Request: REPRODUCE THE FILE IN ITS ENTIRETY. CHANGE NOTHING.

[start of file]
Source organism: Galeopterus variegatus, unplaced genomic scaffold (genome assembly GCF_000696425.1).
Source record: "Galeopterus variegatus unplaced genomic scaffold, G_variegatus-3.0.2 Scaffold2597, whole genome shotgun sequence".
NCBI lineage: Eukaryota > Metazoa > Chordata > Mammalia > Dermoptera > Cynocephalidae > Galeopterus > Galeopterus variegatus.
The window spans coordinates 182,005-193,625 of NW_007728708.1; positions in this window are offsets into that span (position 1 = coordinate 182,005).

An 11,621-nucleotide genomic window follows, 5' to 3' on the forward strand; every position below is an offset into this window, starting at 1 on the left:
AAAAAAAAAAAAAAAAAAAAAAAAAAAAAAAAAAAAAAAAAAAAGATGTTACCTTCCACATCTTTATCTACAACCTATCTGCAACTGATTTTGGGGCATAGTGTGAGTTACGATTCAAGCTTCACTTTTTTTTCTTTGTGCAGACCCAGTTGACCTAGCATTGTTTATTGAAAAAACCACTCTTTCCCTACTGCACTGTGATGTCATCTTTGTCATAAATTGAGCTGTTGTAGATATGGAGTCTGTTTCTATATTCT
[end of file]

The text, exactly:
Source organism: Galeopterus variegatus, unplaced genomic scaffold (genome assembly GCF_000696425.1).
Source record: "Galeopterus variegatus unplaced genomic scaffold, G_variegatus-3.0.2 Scaffold2597, whole genome shotgun sequence".
NCBI lineage: Eukaryota > Metazoa > Chordata > Mammalia > Dermoptera > Cynocephalidae > Galeopterus > Galeopterus variegatus.
The window spans coordinates 182,005-193,625 of NW_007728708.1; positions in this window are offsets into that span (position 1 = coordinate 182,005).

An 11,621-nucleotide genomic window follows, 5' to 3' on the forward strand; every position below is an offset into this window, starting at 1 on the left:
AAAAAAAAAAAAAAAAAAAAAAAAAAAAAAAAAAAAAAAAAAAAGATGTTACCTTCCACATCTTTATCTACAACCTATCTGCAACTGATTTTGGGGCATAGTGTGAGTTACGATTCAAGCTTCACTTTTTTTTCTTTGTGCAGACCCAGTTGACCTAGCATTGTTTATTGAAAAAACCACTCTTTCCCTACTGCACTGTGATGTCATCTTTGTCATAAATTGAGCTGTTGTAGATATGGAGTCTGTTTCTATATTCT